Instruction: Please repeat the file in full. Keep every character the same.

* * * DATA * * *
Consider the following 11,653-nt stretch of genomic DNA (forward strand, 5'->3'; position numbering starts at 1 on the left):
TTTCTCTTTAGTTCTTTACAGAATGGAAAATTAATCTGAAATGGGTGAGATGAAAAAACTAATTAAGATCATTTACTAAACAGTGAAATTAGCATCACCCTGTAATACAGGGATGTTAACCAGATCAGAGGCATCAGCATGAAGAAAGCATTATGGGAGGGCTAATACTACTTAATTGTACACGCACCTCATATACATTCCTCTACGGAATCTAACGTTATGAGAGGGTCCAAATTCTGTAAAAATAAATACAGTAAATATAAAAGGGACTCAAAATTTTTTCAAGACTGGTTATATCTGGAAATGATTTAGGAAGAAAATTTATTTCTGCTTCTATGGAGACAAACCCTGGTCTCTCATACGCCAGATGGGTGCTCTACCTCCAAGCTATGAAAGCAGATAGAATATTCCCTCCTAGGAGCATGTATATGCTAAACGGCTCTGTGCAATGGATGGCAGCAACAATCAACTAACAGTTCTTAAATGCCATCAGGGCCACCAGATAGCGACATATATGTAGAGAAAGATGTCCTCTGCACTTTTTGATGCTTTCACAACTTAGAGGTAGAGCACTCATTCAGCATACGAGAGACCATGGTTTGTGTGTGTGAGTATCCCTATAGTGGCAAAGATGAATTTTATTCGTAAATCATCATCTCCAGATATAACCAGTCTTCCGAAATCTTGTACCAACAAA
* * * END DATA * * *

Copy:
Consider the following 11,653-nt stretch of genomic DNA (forward strand, 5'->3'; position numbering starts at 1 on the left):
TTTCTCTTTAGTTCTTTACAGAATGGAAAATTAATCTGAAATGGGTGAGATGAAAAAACTAATTAAGATCATTTACTAAACAGTGAAATTAGCATCACCCTGTAATACAGGGATGTTAACCAGATCAGAGGCATCAGCATGAAGAAAGCATTATGGGAGGGCTAATACTACTTAATTGTACACGCACCTCATATACATTCCTCTACGGAATCTAACGTTATGAGAGGGTCCAAATTCTGTAAAAATAAATACAGTAAATATAAAAGGGACTCAAAATTTTTTCAAGACTGGTTATATCTGGAAATGATTTAGGAAGAAAATTTATTTCTGCTTCTATGGAGACAAACCCTGGTCTCTCATACGCCAGATGGGTGCTCTACCTCCAAGCTATGAAAGCAGATAGAATATTCCCTCCTAGGAGCATGTATATGCTAAACGGCTCTGTGCAATGGATGGCAGCAACAATCAACTAACAGTTCTTAAATGCCATCAGGGCCACCAGATAGCGACATATATGTAGAGAAAGATGTCCTCTGCACTTTTTGATGCTTTCACAACTTAGAGGTAGAGCACTCATTCAGCATACGAGAGACCATGGTTTGTGTGTGTGAGTATCCCTATAGTGGCAAAGATGAATTTTATTCGTAAATCATCATCTCCAGATATAACCAGTCTTCCGAAATCTTGTACCAACAAA